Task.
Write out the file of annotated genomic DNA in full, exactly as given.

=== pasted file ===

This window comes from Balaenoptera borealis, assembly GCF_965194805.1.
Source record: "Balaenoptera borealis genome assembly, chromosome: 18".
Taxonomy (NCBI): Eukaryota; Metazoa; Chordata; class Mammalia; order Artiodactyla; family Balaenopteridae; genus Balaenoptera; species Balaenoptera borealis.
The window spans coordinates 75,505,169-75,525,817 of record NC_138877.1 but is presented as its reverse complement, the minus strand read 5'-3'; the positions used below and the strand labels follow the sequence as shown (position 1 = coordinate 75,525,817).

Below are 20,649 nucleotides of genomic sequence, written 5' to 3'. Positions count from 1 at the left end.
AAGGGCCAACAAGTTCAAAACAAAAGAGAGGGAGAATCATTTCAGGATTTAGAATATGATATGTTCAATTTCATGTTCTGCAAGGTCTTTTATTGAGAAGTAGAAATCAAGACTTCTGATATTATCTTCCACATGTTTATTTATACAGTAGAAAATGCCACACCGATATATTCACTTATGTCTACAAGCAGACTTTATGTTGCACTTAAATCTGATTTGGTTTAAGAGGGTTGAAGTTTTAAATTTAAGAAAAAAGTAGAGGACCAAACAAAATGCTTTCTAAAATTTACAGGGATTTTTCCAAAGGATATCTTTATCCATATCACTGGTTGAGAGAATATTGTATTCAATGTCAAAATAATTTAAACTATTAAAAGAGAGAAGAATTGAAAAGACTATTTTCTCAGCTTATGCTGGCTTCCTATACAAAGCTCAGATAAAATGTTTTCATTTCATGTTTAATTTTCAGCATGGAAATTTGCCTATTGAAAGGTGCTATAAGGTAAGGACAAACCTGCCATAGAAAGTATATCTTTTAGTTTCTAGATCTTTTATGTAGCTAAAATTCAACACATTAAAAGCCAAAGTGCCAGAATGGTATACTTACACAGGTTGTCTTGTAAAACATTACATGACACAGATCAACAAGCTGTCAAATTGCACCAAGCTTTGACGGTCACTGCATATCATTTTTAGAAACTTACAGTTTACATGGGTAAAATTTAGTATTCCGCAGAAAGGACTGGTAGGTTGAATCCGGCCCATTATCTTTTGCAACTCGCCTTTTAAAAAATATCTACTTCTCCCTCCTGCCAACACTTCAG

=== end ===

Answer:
This window comes from Balaenoptera borealis, assembly GCF_965194805.1.
Source record: "Balaenoptera borealis genome assembly, chromosome: 18".
Taxonomy (NCBI): Eukaryota; Metazoa; Chordata; class Mammalia; order Artiodactyla; family Balaenopteridae; genus Balaenoptera; species Balaenoptera borealis.
The window spans coordinates 75,505,169-75,525,817 of record NC_138877.1 but is presented as its reverse complement, the minus strand read 5'-3'; the positions used below and the strand labels follow the sequence as shown (position 1 = coordinate 75,525,817).

Below are 20,649 nucleotides of genomic sequence, written 5' to 3'. Positions count from 1 at the left end.
AAGGGCCAACAAGTTCAAAACAAAAGAGAGGGAGAATCATTTCAGGATTTAGAATATGATATGTTCAATTTCATGTTCTGCAAGGTCTTTTATTGAGAAGTAGAAATCAAGACTTCTGATATTATCTTCCACATGTTTATTTATACAGTAGAAAATGCCACACCGATATATTCACTTATGTCTACAAGCAGACTTTATGTTGCACTTAAATCTGATTTGGTTTAAGAGGGTTGAAGTTTTAAATTTAAGAAAAAAGTAGAGGACCAAACAAAATGCTTTCTAAAATTTACAGGGATTTTTCCAAAGGATATCTTTATCCATATCACTGGTTGAGAGAATATTGTATTCAATGTCAAAATAATTTAAACTATTAAAAGAGAGAAGAATTGAAAAGACTATTTTCTCAGCTTATGCTGGCTTCCTATACAAAGCTCAGATAAAATGTTTTCATTTCATGTTTAATTTTCAGCATGGAAATTTGCCTATTGAAAGGTGCTATAAGGTAAGGACAAACCTGCCATAGAAAGTATATCTTTTAGTTTCTAGATCTTTTATGTAGCTAAAATTCAACACATTAAAAGCCAAAGTGCCAGAATGGTATACTTACACAGGTTGTCTTGTAAAACATTACATGACACAGATCAACAAGCTGTCAAATTGCACCAAGCTTTGACGGTCACTGCATATCATTTTTAGAAACTTACAGTTTACATGGGTAAAATTTAGTATTCCGCAGAAAGGACTGGTAGGTTGAATCCGGCCCATTATCTTTTGCAACTCGCCTTTTAAAAAATATCTACTTCTCCCTCCTGCCAACACTTCAG